With "Cloud Atlas," German director Tom Tykwer is bringing art house cinema to the big screen. The $100-million film was a success at the Toronto Film Festival, but paying audiences may be in for a surprise.
"Always the same thing," muttered Tom Tykwer under the dark night sky in Toronto. He was referring to the journalists' questions, the ones he had been answering all day already. In his latest film, "Cloud Atlas," he declared war on eternal repetitiveness.
And he has celebrity support on the front. Lana and Andy Wachowski, the makers of "Matrix," co-directed the film, while the list of cast members couldn't be more glittering: Tom Hanks, Halle Berry, Susan Sarandon, and Hugh Grant, to name a few.
Director Tom Tykwer
With a cast like that, critics are quick to expect a cookie-cutter Hollywood production that is guaranteed to bring in enough revenue to cover the exorbitant cost of the movie's A-list stars. But Tykwer had something else in mind, and hopes instead to challenge his audience.
"I have the feeling there's a big need for original storytelling," he said, "and that there is an audience that doesn't feel stretched by contemporary cinema."
The basis for "Cloud Atlas," the book by David Mitchell, is already a challenge for readers. His work tells six different stories from six different time periods - spanning from the 19th century to the distant future. Each of the stories deals with suppression and revolution in a variety of manifestations.
Tackling the impossible
Despite their diverse settings, the storylines are linked to each other through a diary, love letters, a film, and a hologram.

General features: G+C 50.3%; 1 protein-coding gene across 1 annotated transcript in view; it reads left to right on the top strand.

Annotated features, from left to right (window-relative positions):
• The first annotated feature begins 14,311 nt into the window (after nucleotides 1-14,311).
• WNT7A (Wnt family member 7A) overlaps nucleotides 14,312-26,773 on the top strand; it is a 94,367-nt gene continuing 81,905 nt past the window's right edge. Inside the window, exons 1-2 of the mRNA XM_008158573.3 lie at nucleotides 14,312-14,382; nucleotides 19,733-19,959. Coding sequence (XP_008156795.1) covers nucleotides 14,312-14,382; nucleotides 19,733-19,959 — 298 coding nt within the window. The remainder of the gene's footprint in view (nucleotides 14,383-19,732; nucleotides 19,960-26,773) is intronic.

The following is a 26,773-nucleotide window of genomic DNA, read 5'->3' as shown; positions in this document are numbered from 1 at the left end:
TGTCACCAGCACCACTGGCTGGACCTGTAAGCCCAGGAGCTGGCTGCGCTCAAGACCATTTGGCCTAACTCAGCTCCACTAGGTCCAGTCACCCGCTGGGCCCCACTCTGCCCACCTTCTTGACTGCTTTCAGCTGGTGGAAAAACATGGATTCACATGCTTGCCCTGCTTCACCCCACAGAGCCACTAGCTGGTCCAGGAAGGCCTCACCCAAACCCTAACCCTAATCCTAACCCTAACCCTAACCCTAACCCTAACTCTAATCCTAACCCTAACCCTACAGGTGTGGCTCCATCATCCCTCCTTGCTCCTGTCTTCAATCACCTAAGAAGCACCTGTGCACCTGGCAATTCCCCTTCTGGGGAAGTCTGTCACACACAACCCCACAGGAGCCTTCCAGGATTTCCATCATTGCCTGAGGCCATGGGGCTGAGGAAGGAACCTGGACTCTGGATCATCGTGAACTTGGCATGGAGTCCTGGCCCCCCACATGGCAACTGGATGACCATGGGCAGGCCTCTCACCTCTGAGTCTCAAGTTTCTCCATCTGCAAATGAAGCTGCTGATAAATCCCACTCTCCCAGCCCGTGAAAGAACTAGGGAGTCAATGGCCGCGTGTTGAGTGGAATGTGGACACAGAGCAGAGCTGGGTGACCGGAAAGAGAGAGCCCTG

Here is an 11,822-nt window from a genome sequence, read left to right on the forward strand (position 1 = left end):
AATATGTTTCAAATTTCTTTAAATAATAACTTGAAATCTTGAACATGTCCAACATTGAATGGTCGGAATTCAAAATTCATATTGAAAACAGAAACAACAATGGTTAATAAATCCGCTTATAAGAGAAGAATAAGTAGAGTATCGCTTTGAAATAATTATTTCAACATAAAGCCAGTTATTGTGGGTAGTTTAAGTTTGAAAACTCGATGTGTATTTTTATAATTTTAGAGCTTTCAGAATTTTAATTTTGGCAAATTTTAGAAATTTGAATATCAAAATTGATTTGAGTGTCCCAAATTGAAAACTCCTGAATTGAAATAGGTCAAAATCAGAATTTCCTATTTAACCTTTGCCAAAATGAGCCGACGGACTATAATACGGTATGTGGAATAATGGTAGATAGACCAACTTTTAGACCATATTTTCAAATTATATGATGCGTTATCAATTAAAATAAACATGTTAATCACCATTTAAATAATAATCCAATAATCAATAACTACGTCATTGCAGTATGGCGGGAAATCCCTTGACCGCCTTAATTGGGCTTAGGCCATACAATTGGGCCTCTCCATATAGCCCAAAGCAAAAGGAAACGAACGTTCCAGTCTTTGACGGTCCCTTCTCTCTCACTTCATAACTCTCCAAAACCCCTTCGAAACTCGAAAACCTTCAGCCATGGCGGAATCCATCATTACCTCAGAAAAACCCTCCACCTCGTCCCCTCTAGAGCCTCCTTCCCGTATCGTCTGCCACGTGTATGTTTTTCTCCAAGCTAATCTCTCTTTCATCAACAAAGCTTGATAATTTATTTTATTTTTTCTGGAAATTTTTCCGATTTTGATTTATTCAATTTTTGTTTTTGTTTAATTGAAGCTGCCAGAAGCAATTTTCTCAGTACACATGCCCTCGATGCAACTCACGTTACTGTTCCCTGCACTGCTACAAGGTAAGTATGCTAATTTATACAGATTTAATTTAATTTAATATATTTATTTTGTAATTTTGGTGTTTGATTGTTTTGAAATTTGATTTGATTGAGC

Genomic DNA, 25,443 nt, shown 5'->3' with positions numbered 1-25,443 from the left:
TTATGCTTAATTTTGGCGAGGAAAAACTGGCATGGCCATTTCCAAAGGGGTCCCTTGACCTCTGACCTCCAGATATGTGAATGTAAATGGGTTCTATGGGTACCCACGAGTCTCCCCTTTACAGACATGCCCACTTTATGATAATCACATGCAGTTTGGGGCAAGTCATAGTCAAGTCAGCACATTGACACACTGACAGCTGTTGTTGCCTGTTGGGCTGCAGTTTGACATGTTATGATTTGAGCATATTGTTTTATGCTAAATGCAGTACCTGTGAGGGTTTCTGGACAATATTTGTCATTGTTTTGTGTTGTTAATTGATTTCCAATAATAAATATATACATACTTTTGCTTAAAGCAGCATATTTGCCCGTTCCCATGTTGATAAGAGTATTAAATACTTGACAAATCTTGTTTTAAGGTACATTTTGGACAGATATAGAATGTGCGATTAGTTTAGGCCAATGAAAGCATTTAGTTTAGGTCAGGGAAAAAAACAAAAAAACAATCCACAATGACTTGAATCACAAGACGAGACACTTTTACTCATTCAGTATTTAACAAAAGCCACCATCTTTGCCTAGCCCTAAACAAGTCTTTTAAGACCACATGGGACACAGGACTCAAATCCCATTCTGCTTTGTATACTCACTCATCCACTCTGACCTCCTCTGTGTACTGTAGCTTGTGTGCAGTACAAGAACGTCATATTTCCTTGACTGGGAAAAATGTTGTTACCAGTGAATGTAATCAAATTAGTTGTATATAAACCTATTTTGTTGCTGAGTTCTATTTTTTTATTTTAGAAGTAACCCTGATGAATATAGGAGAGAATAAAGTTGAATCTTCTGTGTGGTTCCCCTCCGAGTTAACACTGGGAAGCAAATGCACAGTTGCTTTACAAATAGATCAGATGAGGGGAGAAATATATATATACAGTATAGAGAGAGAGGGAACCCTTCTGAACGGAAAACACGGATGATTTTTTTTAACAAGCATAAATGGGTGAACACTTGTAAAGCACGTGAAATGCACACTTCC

Early on, Mitchell's book was deemed "unfilmable." Tykwer admitted that it was difficult transferring the story to the screen and making it plausible, "just by watching."
The breakthrough for the production team was the idea to have the main actors take on several of the roles - one in each of the six time periods. Tom Hanks, for example, plays a criminal doctor, an Irish gangster and a representative of a primitive post-apocalyptical culture.
Cinema city Berlin
In addition to the challenge of playing multiple parts, the most important aspect for Hands was working together with people he otherwise wouldn't have had the opportunity to collaborate with, he told DW on the red carpet in Toronto. "And that in a city that really knows how to make films," he added.
That city is Berlin; "Cloud Atlas" was largely filmed in the Babelsberg Studio, but also in Scotland and Mallorca. The final result is a nearly three-hour film that demands a lot from the viewer who is taken back and forth between six stories, times and places.
The premiere showing of "Cloud Atlas" received enthusiastic applause from 2,000 viewers at the Toronto Film Festival last week. That was confirmation for the German director that his appeal for more intellectual film material could find footing, even though budgets of this size leave plenty of room for failure.
Waiting for opening day
"The biggest fear one has is that is doesn't come across," said Tykwer, "But in the moment where each person can make of it what they want, the film is already a success."
Considering the film's success in Toronto, Tykwer has nothing to fear - though festival audiences aren't necessarily representative. The box offices will be put to the real test when the film opens in the US on October 26. Many movie fans will come because of the star cast and expect typical Hollywood fair. They'll be surprised not to find "always the same thing."